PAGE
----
Article Highlights:

  • To forecast the 2020s, I looked way back to the 1820s.
  • My strategy delivered a gain even as prices fell almost 20%.
  • I’ll reveal more at this week’s Total Wealth Symposium.

There’s an old saying: “Those who fail to study history are doomed to repeat it.”

The truth is that few people study history. So, we’re doomed to repeat it.

Taking a historical approach to the markets isn’t easy, though.

I study economics, financial theory, politics and sociology to make sense of market history.

At Banyan Hill’s annual Total Wealth Symposium this week, I’ll explain what history tells us to expect in the 2020s.

But today, I have a simple strategy for you that makes money in any market.

The More Things Change, the More They Stay the Same

To forecast the 2020s, I looked way back to the 1820s.

In 1820, there was a presidential election. Voters worried about tariffs and monetary policy.

Relations with the United Kingdom and Europe were a hot topic. So was the role the U.S. should play in the world.

Let’s jump ahead to the 1920s. Tariffs were again an issue. The U.S. was busy isolating itself from the U.K. and Europe.

In the 1920s, voters didn’t talk about monetary policy. But the newly formed Federal Reserve was fighting amongst itself about policy.

By 1930, regional conflicts split the Fed. That conflict was probably the most important factor in turning a recession into the Great Depression.

You can see that studying history helps put current events in perspective. The specifics are a little different today, but the general issues are the same.

Investment Lessons From the 1820s

History isn’t just interesting. It’s also instructive.

To see why, let’s look at a chart of the stock market action in the 1820s.

This strategy delivered winning trades in the 1820s and the 1920s. And it’ll work even better in the 2020s.

At first glance, it’s obvious this is a downtrend. But investors at that time didn’t really care much about prices.

In the 1820s, investors bought stocks for dividends. Available data indicates annual yields averaged 5.8% during that time.

Because of high dividends, investors were patient. Trading activity was low in the 1820s. Stocks back then traded by appointment.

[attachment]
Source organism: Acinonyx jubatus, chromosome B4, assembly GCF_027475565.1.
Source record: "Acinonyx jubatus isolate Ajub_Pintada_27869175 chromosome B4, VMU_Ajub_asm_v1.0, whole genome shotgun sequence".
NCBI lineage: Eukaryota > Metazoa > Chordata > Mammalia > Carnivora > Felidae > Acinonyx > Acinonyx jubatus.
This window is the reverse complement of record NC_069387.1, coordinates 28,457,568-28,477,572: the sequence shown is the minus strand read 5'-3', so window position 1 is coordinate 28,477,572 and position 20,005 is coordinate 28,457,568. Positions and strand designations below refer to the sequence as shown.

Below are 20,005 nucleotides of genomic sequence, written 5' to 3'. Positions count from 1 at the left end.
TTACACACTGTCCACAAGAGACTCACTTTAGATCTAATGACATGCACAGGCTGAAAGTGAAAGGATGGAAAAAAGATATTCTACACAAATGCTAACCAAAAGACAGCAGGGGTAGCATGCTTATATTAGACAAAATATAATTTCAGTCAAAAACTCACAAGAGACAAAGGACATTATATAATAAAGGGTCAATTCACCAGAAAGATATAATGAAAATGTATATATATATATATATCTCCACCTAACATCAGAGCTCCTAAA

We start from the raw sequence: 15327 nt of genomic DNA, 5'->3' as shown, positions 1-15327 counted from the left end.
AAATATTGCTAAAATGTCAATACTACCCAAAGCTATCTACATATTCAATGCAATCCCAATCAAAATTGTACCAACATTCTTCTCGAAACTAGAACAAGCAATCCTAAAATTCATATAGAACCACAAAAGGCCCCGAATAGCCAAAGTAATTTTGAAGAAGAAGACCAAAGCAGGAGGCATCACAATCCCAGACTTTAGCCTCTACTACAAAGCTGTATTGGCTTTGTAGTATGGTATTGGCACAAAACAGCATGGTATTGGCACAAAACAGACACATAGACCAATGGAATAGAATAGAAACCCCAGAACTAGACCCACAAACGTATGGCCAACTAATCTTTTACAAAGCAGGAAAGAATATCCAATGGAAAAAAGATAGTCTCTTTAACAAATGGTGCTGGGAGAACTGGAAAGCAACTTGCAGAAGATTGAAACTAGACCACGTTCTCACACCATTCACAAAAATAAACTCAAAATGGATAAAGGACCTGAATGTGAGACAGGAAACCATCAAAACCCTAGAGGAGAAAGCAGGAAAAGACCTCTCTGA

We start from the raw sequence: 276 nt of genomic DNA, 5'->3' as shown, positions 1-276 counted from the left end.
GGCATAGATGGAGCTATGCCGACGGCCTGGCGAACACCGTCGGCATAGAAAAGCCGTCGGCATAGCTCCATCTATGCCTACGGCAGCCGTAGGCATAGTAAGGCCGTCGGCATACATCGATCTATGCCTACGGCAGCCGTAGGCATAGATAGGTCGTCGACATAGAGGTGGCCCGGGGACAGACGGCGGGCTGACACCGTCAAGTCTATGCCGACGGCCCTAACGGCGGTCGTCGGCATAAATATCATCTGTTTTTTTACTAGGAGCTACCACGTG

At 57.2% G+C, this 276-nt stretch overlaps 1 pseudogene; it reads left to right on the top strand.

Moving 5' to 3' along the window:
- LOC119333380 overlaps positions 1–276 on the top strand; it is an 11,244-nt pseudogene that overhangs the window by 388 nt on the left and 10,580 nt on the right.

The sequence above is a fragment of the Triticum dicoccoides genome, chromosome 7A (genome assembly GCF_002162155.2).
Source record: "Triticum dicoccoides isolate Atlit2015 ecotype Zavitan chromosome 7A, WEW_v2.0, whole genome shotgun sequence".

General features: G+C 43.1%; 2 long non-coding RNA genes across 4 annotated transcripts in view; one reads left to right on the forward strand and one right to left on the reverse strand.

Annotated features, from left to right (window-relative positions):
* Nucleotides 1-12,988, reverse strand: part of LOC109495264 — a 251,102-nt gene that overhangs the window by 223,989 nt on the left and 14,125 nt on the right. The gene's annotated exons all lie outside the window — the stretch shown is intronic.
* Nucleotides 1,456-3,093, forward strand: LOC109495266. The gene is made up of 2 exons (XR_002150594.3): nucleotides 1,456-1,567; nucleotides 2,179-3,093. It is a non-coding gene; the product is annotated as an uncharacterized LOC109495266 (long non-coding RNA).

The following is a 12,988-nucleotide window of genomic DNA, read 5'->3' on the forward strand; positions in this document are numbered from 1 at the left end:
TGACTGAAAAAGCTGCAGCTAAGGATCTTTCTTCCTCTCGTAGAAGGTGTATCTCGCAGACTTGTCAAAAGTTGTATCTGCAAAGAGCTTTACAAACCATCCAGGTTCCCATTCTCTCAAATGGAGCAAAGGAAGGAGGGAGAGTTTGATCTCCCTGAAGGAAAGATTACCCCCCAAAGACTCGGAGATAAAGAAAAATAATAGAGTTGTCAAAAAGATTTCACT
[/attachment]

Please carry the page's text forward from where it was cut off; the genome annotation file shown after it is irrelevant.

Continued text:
Exchange officials ran through a roll call of stocks twice a day. Anyone wanting to buy or sell provided a quote when the stock’s name was called. Little trading occurred most days.

But the low trading volume did result in some price swings.

I found a strategy that profited from the price swings, even in a downtrend.

Trading was infrequent, so my strategy needed to be infrequent. To meet that goal, I looked at trading once a month at the most.

I found that a simple idea worked well — wait for the sellers to finish. Prices always stop falling when we run out of sellers.

That’s not a glib observation. Here’s a precise trading strategy you can apply:

  • Buy on the first of the month after prices decline three months in a row — but only when the range is smaller than it was in the previous month. (The range is the difference between the high and low in the month.)
  • Sell after one month.

This simple strategy beat the market in the 1820s. It delivered a gain even as prices fell almost 20%.

Withstanding the Test of Time

This strategy also worked after the 1820s.

It delivered winning trades in strong bull markets, such as when stocks roared higher in the 1920s.

The 1921-1929 Bull Market

This strategy delivered winning trades in the 1820s and the 1920s. And it’ll work even better in the 2020s.

This simple trading strategy delivered wins about 75% of the time in both bull and bear markets. The average monthly gain is about 2.4%.

It ignores the fact that markets have changed in the past 200 years.

Stocks now trade more than twice a day. They trade continuously.

Professional investors can trade from Sunday night through Friday afternoon without any breaks.

For traders, this means there are more opportunities. They can use this monthly strategy often.

But there are even better trading systems. I’ll reveal them at the Total Wealth Symposium.


Michael Carr, CMT, CFTe

Editor, Peak Velocity Trader